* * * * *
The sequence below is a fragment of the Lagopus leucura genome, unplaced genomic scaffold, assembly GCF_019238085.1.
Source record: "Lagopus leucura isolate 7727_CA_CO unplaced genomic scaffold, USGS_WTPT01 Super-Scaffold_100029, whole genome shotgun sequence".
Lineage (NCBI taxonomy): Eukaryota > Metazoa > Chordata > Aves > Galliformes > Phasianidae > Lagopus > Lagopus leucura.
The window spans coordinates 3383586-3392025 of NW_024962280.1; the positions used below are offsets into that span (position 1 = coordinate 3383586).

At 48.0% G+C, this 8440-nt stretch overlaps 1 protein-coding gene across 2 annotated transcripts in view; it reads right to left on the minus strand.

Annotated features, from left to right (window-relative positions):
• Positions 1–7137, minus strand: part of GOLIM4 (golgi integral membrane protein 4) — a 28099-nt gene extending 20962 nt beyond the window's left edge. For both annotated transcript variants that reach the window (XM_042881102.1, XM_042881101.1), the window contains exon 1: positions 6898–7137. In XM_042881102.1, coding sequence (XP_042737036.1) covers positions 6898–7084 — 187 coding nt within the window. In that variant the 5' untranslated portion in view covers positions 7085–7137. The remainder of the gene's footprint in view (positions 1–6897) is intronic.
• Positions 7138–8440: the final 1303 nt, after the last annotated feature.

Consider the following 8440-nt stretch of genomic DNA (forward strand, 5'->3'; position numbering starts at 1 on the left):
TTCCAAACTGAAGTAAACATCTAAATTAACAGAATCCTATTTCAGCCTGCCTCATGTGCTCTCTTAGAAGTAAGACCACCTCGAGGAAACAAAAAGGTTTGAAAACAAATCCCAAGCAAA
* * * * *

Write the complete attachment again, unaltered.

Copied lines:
The sequence below is a fragment of the Lagopus leucura genome, unplaced genomic scaffold, assembly GCF_019238085.1.
Source record: "Lagopus leucura isolate 7727_CA_CO unplaced genomic scaffold, USGS_WTPT01 Super-Scaffold_100029, whole genome shotgun sequence".
Lineage (NCBI taxonomy): Eukaryota > Metazoa > Chordata > Aves > Galliformes > Phasianidae > Lagopus > Lagopus leucura.
The window spans coordinates 3383586-3392025 of NW_024962280.1; the positions used below are offsets into that span (position 1 = coordinate 3383586).

At 48.0% G+C, this 8440-nt stretch overlaps 1 protein-coding gene across 2 annotated transcripts in view; it reads right to left on the minus strand.

Annotated features, from left to right (window-relative positions):
• Positions 1–7137, minus strand: part of GOLIM4 (golgi integral membrane protein 4) — a 28099-nt gene extending 20962 nt beyond the window's left edge. For both annotated transcript variants that reach the window (XM_042881102.1, XM_042881101.1), the window contains exon 1: positions 6898–7137. In XM_042881102.1, coding sequence (XP_042737036.1) covers positions 6898–7084 — 187 coding nt within the window. In that variant the 5' untranslated portion in view covers positions 7085–7137. The remainder of the gene's footprint in view (positions 1–6897) is intronic.
• Positions 7138–8440: the final 1303 nt, after the last annotated feature.

Consider the following 8440-nt stretch of genomic DNA (forward strand, 5'->3'; position numbering starts at 1 on the left):
TTCCAAACTGAAGTAAACATCTAAATTAACAGAATCCTATTTCAGCCTGCCTCATGTGCTCTCTTAGAAGTAAGACCACCTCGAGGAAACAAAAAGGTTTGAAAACAAATCCCAAGCAAA